Prime Minister Najib Razak has been dogged by accusations in the ongoing multibillion-dollar corruption scandal involving the indebted 1MDB state fund.
Najib has denied any wrongdoing but activists warn the law, which will need parliamentary approval, could be used to criminalise media coverage of misconduct.
The government says the proposed law will protect public harmony and national security. It has accused the opposition of using fake news to win votes and warns that any 1MDB stories that have not been verified by the government are “fake”.
The bill raised concerns that it could be used to target government critics during the election campaign, which must be held by August and is expected to be called in weeks.
The bill calls for penalties of about US$120,000 for creating, circulating or publishing fake news and it extends to overseas if Malaysian citizens were affected.
“This is an attack on the press and an attempt to instil fear” before the election, opposition MP Ong Kian Ming tweeted.
The proposed legislation defines “fake news” as “any news, information, data and reports which is or are wholly or partly false, whether in the form of features, visuals or audio recordings or in any other form capable of suggesting words or ideas”.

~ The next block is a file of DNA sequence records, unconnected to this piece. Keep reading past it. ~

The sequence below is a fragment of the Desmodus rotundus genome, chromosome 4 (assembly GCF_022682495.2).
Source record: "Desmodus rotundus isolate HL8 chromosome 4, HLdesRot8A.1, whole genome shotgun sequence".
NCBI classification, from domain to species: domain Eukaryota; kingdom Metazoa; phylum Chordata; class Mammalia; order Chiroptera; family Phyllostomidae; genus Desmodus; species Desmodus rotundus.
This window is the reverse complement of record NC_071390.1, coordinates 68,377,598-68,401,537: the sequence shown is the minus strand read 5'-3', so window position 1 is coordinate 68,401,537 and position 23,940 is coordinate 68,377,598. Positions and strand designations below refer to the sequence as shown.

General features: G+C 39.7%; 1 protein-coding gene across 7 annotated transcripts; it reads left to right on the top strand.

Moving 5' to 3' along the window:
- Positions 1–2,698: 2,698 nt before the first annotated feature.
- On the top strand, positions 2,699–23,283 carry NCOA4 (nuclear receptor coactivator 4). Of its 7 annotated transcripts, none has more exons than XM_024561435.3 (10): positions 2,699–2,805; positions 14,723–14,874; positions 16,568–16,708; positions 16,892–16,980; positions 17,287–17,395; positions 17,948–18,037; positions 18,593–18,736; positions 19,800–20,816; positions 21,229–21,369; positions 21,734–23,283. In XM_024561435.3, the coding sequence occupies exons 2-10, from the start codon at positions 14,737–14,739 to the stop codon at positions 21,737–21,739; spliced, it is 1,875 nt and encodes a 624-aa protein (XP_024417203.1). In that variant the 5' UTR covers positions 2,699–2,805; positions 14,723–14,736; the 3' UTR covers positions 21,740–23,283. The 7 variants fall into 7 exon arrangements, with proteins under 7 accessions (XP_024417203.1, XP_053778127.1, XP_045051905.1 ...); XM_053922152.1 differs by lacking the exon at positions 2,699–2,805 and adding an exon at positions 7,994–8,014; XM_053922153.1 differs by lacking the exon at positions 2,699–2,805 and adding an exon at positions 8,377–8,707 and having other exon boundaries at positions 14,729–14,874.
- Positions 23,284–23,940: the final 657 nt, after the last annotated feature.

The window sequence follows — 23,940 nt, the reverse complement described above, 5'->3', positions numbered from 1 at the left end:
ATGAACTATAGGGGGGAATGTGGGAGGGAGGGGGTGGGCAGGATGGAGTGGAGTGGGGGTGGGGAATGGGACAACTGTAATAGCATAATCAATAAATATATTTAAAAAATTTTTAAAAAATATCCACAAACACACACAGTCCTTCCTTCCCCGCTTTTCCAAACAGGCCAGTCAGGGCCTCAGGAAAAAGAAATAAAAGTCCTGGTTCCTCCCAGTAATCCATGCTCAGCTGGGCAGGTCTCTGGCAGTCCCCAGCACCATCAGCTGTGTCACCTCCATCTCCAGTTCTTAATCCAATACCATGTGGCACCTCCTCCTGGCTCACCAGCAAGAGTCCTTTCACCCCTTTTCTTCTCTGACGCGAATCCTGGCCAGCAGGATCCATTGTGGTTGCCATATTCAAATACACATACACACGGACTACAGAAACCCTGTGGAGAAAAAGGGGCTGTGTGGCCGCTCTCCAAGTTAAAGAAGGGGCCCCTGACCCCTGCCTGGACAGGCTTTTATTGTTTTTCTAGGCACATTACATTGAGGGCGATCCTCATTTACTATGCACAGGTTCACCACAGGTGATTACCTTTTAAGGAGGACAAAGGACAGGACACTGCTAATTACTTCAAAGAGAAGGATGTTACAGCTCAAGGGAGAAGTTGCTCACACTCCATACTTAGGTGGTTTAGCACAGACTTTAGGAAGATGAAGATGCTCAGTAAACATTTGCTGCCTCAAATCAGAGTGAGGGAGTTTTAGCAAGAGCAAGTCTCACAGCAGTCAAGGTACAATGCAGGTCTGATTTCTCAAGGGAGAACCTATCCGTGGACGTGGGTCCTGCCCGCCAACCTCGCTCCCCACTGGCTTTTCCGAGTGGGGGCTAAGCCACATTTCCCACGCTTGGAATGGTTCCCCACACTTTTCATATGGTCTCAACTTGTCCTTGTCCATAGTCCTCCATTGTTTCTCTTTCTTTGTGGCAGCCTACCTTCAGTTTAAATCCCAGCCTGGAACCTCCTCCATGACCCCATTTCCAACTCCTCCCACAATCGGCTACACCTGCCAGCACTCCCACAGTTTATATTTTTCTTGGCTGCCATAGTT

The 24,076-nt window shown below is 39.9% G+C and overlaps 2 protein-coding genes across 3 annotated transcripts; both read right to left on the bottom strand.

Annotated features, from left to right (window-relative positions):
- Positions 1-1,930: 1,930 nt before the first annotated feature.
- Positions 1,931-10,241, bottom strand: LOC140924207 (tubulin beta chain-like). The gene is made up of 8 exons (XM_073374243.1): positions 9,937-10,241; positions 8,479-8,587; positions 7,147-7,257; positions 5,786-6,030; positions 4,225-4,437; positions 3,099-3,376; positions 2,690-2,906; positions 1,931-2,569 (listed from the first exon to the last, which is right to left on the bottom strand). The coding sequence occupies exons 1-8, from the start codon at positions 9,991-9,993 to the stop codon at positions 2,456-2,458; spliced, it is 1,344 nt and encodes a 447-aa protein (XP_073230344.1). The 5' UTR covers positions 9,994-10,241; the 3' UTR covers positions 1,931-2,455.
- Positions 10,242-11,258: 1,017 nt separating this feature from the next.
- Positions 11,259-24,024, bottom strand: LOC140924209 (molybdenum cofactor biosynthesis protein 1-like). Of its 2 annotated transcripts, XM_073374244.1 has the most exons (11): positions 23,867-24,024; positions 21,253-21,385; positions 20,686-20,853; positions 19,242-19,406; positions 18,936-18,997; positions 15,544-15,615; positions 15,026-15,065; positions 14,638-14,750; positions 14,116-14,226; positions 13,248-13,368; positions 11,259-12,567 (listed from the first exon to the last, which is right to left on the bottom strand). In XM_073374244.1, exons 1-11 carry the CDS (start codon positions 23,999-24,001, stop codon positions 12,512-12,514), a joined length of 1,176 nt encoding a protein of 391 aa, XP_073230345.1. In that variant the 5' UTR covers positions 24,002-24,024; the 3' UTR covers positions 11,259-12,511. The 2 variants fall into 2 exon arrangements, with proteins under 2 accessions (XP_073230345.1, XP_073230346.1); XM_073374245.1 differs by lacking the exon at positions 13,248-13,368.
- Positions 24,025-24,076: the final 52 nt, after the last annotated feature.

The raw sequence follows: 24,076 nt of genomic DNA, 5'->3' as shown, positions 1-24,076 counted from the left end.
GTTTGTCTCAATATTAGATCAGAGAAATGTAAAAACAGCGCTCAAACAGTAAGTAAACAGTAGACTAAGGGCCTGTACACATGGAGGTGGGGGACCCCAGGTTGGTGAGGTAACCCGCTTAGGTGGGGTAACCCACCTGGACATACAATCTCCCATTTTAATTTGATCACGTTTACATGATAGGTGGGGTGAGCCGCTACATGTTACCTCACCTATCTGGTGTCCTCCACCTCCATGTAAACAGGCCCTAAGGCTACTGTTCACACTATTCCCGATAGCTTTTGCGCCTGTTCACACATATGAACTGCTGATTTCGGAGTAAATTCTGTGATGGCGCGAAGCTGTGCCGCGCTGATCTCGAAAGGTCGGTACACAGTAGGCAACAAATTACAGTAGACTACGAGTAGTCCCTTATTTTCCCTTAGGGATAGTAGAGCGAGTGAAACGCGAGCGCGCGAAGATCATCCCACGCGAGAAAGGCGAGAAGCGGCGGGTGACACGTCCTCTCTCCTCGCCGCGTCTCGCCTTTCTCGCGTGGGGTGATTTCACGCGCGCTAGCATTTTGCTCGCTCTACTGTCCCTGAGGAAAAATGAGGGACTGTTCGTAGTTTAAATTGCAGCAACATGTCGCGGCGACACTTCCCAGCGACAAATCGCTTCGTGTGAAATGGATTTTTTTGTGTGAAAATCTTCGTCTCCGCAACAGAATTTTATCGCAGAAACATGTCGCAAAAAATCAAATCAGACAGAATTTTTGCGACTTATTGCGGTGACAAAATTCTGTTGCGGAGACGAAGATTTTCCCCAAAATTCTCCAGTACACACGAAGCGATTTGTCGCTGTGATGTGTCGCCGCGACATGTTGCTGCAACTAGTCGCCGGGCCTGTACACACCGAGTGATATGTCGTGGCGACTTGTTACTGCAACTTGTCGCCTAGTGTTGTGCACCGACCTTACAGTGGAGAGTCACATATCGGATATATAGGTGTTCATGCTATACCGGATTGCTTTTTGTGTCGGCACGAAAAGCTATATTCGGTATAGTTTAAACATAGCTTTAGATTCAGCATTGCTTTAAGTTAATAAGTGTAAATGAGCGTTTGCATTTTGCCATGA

Opponents said the anti-fake news bill would add to other repressive laws, including legislation on sedition, the press and publications act, an official secrets act and a security act, that have been used against opponents of the government, violated freedom of expression and undermined media freedom.
Analysts have warned that the lack of clarity on how the legislation would be enforced could lead to abuse.
“Malaysia has a long and troubling track record of using its legal books to silence dissent,” said James Gomez, Amnesty International’s Asean chief.
“It is no coincidence that this law has been tabled with general elections just around the corner.”
Other analysts saw the legislation as an attempt to gag dissenters.
“The danger is that this new bill, without stronger legal definitions and clearer safeguards, is just another tool for the Malaysian authorities to drag any critical comments under the rubric of fake news,” said Champa Patel of the UK think tank Chatham House.
“Malaysia already has a range of repressive laws used to undermine free speech… that have been used to silence the media, opposition figures and critics of the current government,” she added.
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